The South Dakota State University Animal Science Academic Quadrathlon Team placed second at the Midwest American Society of Animal Science competition held March 6-7. The team also placed first in the lab practicum and third in the oral presentation and written exam.
Team members included Riggen Zelinsky, senior animal science student from Brookings, South Dakota, Sarah Vos, senior animal science student from Caputa, South Dakota, Murray Perkins, junior animal science student from Buchanan, Tennessee, and Sadie Vander Wal, junior animal science and agricultural communications student from Brentford, South Dakota.
“I had a lot of fun participating in academic quadrathlon and was super excited at how well our team did, but I was also excited because I got to see firsthand the impact my SDSU education has had on me and the knowledge I will take with me when I graduate,” Vos said.
The competition, typically held in conjunction with the Midwest ASAS scientific meetings at an in-person event, took a virtual format via Zoom and Google Forms. In addition to SDSU, six other teams competed in the event, including University of Wisconsin - River Falls, Kansas State University, Iowa State University, University of Nebraska-Lincoln, University of Illinois at Urbana-Champaign and University of Missouri.
“As a transfer student fairly new to campus, I was excited for the chance to represent SDSU and the Animal Science Department,” Perkins said. “By networking with other students from various universities with an Animal Science interest, I was reminded of the many opportunities within the industry.”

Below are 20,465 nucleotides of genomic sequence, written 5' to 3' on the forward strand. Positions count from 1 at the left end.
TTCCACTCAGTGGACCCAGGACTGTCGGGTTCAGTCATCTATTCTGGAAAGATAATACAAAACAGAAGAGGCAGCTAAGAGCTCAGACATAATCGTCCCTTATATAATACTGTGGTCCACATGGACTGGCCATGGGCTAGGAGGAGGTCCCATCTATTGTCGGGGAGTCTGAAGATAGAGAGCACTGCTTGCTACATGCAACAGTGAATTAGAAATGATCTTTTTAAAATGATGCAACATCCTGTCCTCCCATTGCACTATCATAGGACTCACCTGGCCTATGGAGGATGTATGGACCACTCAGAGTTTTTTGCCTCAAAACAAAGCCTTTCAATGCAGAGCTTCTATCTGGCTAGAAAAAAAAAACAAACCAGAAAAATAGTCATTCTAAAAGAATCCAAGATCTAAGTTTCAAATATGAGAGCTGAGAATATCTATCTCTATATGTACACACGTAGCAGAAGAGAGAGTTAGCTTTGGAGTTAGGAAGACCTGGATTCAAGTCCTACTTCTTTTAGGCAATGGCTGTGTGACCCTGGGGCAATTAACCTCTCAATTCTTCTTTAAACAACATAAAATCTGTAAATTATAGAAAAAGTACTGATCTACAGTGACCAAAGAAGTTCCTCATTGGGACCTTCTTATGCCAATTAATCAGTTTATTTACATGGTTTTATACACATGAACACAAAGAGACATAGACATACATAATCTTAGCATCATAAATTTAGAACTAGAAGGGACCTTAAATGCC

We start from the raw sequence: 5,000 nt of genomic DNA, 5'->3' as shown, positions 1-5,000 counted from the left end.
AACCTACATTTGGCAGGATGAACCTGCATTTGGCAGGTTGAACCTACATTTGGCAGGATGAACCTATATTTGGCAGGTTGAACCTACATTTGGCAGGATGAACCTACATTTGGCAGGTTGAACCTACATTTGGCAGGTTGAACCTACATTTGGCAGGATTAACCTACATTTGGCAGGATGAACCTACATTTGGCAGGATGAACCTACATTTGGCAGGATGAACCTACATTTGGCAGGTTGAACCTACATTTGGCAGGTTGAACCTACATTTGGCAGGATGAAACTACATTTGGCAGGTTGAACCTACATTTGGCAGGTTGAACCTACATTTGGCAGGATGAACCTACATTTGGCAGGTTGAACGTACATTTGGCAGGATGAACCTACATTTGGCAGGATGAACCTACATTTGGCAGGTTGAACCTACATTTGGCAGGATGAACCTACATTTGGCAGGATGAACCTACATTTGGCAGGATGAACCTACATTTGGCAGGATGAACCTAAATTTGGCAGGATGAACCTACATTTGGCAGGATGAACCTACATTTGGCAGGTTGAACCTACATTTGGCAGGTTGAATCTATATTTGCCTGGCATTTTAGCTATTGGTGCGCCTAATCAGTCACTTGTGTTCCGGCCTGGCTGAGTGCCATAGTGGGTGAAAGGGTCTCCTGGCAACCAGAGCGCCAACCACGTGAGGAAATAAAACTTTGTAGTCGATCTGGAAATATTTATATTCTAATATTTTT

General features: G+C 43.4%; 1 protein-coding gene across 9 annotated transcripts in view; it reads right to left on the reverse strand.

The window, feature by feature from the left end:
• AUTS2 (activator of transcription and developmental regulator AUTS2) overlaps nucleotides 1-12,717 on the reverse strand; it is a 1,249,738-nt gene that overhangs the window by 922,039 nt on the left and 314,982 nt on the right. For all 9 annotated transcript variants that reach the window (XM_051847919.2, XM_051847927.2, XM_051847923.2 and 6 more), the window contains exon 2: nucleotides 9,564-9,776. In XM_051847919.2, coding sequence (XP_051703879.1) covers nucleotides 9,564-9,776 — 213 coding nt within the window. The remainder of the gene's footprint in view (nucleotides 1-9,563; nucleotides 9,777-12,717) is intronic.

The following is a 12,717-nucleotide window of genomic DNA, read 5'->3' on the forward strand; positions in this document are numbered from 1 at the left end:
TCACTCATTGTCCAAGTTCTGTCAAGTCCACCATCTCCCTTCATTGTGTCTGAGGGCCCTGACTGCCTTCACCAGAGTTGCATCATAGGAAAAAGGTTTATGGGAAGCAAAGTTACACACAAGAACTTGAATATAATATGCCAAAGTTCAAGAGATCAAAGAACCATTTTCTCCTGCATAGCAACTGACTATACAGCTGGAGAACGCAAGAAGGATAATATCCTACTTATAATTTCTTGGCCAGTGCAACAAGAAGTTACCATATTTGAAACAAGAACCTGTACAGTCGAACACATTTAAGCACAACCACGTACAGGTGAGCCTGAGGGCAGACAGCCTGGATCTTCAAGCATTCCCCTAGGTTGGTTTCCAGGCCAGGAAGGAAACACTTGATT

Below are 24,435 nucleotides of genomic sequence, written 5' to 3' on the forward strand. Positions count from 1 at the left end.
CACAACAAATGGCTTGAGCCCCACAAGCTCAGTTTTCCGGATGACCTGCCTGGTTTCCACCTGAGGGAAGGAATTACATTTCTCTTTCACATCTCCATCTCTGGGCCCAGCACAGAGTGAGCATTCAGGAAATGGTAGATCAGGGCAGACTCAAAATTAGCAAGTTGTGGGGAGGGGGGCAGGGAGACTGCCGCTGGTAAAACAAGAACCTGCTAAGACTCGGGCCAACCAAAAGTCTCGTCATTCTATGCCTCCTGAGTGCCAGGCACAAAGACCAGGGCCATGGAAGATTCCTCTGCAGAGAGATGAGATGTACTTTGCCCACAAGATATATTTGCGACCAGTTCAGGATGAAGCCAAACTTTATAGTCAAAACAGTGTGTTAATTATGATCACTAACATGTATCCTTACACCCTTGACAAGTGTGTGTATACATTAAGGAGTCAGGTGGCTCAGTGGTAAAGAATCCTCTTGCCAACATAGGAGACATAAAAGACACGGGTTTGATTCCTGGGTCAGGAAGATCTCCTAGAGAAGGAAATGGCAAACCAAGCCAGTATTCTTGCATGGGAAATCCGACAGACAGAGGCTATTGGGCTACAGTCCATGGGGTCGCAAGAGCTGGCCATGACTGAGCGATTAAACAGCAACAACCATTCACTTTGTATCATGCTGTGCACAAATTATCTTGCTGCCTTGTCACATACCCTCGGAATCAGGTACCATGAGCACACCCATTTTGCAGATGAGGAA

Academic quadrathlon consists of four divisions: lab practicum, oral presentation, exam and quiz bowl. On March 6, teams completed the lab practicum and oral presentation portions of the event. Oral presentation topics were sent to teams the day before the event, providing one day for teams to choose and create a presentation on a topic. The SDSU team presented on the impact of COVID-19 on the meat, milk and egg industries. Teams then competed in an exam and quiz bowl rounds on the second day of competition.
“I believe the team’s placing really highlights the overall quality of the Animal Science students and program at SDSU,” Dr. Rosie Nold, Department of Animal Science assistant department head, said. “The quadrathlon is unique among collegiate competitions because guidelines are that students should not be coached as a judging team would be. So, without coaching on specific topics or activities, our students did extremely well in all aspects of the academic quadrathlon, but especially excelled in the practical applications of knowledge and communication skills. They have developed these skills through a combination of the rigorous and applicable courses and extra-curricular activities that are offered at SDSU, along with their own personal drive and work ethic.”